A great impetus to the prosperity of the city was given in 1812, when the first steamboat arrived from Pittsburg. The Mississippi was now to become a great highway of commerce, and New Orleans was to flourish accordingly. Growth was checked for a time by the war with Great Britain, which followed soon. When, however. General Jackson won his great victory at Chalmette in 1815 (see New Orleans, Battle of), attention was speedily directed to the city that he had saved, and its population increased more rapidly than ever before. By 1830 it had risen to 46,000, and in 1840 to 102,000. The city was extended beyond its old boundaries, gas and other improvements were introduced, and a more cosmopolitan spirit began to appear. In 1837 the city became involved in the speculative mania of the day and suffered severely from the ensuing panic. Nothing, however, could permanently check the prosperity of New Orleans, not even the terrible ravages of the yellow fever, which in the decade before the Civil War were more fatal than ever before. In 1836 the Creoles were so little in accord with the Americans that a novel form of government was tried. The city was divided into three municipalities, each with a recorder and a council of aldermen. There were a mayor and a general council (embracing the councils of the different municipalities) to control the affairs of general interest, but each municipality could tax itself and manage its local affairs. This anomalous state of things continued until 1852. In 1849 the State capital was transferred to Baton Rouge, but later New Orleans was again for a time the capital (1868-80).
In the Civil War New Orleans was an important centre of Confederate military and commercial operations until captured by a Federal fleet under Admiral Farragut in April, 1862. (See Fort Jackson.) Thereafter it proved an important strategic point for attacks upon other parts of the Confederacy. Under the administration of Gen. B. F. Butler (q.v.), which lasted from May to December, 1862, the city suffered the extreme rigor of martial law. Butler's successor, Gen. N. P. Banks, was far more conciliatory. During the period of reconstruction New Orleans was the headquarters of the politicians and of the ‘carpetbaggers’ who, with their freedmen allies, governed the State during this stormy period. In 1866 there was a serious riot at Mechanics' Institute (now Tulane Hall), in which a constitutional convention was broken up by the Democrats and a number of persons killed. In 1874 the Republican Governor, William Pitt Kellogg, fearing an uprising of the people, denied the inhabitants the right to bear arms, and whenever arms were found on any person they were seized by the police. ‘The White League,’ a Democratic organization, determined to procure arms at all hazards. Arms were ordered by steamer from the North, and when the steamer arrived at the levee, the League, arming itself as best it could, marched down to the dock on Canal Street to receive them. Here a conflict was precipitated with the metropolitan police of the Governor. The police were scattered, and the artillery which they had placed upon the levee was turned against themselves. The White Leaguers lost sixteen men. Seventeen years later a monument was erected to their memory on the spot where they fell. While an appeal to the President once more restored the Governor to power, this affair of September 14, 1874, is generally regarded as the beginning of the end of reconstruction in Louisiana. In 1877 the United States troops were withdrawn, and with them the ‘carpetbag’ rule disappeared. With a free government restored, the city turned its attention to the development of its great opportunities, and steady progress has marked its subsequent history. In 1884 a Cotton Centennial Exposition was held here—the first bale of cotton exported from this country having been shipped from Charleston in 1784. In 1880 the capital of the State was removed from New Orleans. In 1891 nine Italians, members of the Mafia (q.v.), who had been arrested for the murder of the chief of police, David C. Hennessy, were lynched by a mob, after being acquitted by the courts. This gave rise to considerable controversy between the United States and the Italian governments.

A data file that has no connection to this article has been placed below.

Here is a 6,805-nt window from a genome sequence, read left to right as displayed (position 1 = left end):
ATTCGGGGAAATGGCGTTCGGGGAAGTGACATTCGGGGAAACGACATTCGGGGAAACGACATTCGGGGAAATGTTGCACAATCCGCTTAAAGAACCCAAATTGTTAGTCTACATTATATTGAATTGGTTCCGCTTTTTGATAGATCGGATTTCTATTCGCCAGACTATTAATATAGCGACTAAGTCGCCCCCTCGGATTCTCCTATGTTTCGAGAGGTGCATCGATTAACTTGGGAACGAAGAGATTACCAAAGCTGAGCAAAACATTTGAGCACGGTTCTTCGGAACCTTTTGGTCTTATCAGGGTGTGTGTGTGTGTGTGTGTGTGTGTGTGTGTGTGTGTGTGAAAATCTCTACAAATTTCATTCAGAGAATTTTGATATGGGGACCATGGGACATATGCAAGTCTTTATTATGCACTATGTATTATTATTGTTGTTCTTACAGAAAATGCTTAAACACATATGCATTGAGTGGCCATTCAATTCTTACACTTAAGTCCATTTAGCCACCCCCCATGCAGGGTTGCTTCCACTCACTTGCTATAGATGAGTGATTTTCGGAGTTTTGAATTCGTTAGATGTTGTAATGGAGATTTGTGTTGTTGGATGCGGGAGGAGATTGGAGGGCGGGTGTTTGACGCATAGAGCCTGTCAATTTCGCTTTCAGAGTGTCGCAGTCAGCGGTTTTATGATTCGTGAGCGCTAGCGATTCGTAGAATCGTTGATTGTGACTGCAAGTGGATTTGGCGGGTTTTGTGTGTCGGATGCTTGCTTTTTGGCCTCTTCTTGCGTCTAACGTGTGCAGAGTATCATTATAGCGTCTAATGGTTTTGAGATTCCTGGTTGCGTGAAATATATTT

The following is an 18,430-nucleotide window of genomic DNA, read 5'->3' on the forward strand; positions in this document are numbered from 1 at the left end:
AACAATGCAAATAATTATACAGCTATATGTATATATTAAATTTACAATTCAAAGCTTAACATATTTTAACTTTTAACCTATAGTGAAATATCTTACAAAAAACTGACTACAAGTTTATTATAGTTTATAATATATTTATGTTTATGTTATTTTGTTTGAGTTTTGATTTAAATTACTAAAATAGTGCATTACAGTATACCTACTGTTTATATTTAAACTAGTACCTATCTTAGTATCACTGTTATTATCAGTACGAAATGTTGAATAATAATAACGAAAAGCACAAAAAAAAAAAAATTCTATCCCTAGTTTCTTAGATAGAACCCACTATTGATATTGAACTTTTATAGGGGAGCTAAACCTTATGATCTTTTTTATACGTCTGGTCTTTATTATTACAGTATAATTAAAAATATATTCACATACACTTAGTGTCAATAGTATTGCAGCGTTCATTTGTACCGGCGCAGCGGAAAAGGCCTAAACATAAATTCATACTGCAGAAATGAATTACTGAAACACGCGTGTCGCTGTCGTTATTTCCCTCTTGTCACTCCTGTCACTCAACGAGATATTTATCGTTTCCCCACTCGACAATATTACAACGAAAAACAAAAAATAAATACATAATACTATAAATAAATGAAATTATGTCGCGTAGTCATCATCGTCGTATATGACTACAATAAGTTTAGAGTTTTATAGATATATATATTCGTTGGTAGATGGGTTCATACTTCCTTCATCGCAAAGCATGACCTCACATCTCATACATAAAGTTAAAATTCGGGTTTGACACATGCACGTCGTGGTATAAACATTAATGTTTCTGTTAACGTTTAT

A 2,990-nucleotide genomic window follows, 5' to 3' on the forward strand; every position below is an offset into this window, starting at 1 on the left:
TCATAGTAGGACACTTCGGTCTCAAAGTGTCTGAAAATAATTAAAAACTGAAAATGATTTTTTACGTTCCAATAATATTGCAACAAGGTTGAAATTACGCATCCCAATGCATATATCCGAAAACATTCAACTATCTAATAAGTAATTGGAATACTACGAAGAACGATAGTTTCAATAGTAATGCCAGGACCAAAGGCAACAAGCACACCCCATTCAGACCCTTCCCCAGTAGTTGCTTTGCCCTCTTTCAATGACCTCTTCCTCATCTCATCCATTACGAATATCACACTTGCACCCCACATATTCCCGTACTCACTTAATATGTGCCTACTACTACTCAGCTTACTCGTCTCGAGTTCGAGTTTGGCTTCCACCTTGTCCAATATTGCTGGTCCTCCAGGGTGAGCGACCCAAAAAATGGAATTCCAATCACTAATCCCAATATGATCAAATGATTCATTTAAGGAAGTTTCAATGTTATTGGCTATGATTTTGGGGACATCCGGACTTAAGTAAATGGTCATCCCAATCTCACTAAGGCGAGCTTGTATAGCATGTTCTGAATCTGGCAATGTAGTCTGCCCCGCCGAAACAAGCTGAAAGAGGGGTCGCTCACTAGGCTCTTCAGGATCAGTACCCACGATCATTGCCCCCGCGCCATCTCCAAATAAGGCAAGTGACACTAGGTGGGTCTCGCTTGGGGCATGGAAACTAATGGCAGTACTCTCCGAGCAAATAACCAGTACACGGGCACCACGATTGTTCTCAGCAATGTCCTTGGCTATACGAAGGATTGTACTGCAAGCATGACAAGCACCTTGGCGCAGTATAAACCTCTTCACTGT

Consult: Standard History of New Orleans (Chicago, 1900); King, New Orleans, the Place and the People (New York, 1890); Martin, History of Louisiana (New Orleans, 1882); Gayarré, History of Louisiana (ib., 1903); King and Ficklen, History of Louisiana (ib., 1893); Waring and Cable, “Social Statistics of Cities, History and Present Condition,” in Tenth United States Census (Washington, 1881); Howe, “Municipal History of New Orleans,” in Johns Hopkins University Studies, ser. vii., No. 4 (Baltimore, 1889); Commercial, Industrial, and Financial Outlook for New Orleans (Cedar Rapids, Iowa, 1894).